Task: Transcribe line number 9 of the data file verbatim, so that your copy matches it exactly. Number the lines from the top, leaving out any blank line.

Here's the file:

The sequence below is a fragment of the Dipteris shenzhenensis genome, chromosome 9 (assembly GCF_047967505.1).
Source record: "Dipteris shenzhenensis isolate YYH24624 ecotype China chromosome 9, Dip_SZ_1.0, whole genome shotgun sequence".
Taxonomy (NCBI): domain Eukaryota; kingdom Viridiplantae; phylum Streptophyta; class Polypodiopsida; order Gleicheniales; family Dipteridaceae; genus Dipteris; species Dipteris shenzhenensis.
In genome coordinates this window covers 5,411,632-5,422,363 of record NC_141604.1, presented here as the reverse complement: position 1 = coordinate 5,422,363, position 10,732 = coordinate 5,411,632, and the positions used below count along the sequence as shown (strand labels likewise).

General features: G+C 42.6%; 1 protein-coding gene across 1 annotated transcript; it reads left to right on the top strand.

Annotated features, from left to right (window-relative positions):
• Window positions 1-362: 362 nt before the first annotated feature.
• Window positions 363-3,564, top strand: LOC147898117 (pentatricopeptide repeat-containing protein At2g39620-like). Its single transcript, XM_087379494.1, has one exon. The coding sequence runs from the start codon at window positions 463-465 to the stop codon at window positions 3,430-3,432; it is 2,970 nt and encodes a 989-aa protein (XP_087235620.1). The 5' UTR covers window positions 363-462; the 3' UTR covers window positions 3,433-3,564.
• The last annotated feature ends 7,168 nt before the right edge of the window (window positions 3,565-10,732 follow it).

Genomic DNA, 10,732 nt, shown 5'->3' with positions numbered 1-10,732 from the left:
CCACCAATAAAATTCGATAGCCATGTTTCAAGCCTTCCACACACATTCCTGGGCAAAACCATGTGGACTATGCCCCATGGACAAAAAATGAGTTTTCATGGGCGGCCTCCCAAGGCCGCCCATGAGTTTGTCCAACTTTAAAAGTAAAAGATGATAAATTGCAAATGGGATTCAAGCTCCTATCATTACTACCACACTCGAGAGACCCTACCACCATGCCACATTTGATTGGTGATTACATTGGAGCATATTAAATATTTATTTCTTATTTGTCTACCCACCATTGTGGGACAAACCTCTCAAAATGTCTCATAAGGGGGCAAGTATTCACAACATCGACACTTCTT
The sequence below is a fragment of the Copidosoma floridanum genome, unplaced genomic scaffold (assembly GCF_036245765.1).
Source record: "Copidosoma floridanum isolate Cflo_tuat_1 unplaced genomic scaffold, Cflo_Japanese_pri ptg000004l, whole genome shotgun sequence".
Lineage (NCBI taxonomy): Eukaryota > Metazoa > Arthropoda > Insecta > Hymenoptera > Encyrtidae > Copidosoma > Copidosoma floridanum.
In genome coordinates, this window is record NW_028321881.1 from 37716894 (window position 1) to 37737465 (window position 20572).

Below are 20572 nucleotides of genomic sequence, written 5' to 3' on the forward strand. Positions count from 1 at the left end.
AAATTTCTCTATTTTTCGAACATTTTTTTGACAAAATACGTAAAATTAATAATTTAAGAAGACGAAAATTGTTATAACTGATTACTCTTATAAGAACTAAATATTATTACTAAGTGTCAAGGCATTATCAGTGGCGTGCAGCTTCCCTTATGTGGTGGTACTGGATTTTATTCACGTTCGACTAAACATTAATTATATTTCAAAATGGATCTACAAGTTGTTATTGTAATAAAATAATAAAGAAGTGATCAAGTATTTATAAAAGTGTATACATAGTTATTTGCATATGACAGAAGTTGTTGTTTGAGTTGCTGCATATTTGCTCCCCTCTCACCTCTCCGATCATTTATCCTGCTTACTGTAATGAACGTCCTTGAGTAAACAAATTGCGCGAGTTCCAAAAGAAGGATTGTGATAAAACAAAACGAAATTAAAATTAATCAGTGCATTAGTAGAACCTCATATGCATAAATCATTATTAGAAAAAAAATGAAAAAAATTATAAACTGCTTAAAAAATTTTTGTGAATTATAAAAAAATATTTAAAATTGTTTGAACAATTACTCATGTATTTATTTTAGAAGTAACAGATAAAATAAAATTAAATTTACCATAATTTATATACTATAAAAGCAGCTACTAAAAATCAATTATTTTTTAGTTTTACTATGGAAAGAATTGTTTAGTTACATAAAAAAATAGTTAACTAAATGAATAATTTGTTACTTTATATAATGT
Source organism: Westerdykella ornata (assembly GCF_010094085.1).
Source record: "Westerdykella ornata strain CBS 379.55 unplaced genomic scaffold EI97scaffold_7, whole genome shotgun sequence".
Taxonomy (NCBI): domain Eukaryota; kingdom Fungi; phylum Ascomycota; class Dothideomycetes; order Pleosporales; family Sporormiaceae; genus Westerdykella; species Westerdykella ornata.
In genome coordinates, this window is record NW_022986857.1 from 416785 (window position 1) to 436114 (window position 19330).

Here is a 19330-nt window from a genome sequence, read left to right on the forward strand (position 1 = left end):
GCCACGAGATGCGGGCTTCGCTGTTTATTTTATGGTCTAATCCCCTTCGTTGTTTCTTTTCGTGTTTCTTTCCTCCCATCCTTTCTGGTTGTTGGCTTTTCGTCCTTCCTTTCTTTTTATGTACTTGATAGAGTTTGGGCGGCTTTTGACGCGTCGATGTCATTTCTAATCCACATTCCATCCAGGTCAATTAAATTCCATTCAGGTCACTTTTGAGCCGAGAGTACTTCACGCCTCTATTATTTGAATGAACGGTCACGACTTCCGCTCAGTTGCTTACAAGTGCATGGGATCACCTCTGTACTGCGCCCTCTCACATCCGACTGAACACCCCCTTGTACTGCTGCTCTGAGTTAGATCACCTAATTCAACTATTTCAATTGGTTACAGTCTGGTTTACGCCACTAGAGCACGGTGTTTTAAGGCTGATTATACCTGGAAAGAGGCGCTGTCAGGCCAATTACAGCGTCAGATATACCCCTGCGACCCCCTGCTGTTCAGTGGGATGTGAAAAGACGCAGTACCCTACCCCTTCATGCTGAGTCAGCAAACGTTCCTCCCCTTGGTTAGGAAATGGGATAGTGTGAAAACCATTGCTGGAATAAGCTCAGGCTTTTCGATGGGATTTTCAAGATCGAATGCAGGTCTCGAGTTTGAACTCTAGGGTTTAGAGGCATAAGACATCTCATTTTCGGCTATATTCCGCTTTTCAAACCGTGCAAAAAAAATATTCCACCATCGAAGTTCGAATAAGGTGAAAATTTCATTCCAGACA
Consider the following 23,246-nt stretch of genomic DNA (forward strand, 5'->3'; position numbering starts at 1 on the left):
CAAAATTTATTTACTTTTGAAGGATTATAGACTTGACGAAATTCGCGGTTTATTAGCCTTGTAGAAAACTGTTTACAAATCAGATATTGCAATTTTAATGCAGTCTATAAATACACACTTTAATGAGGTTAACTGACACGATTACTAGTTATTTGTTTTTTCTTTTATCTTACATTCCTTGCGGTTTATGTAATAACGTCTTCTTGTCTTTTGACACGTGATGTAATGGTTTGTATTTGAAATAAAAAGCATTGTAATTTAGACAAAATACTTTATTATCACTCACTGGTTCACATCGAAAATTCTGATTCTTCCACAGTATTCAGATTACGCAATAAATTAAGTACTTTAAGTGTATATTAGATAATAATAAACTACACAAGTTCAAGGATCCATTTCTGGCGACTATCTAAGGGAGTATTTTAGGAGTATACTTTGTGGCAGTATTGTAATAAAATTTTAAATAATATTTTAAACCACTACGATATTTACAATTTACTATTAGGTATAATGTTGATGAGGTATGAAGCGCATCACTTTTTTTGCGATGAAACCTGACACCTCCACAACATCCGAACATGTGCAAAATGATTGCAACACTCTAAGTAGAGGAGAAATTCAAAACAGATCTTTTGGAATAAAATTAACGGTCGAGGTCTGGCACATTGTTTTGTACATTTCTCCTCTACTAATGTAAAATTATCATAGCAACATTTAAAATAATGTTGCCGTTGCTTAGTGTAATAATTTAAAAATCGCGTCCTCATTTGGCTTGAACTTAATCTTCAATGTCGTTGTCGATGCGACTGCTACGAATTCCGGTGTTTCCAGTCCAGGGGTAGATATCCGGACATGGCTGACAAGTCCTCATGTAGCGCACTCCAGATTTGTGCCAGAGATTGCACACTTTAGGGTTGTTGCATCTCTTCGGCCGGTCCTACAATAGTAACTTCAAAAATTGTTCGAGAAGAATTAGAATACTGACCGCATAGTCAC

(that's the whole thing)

• The last annotated feature ends 7,168 nt before the right edge of the window (window positions 3,565-10,732 follow it).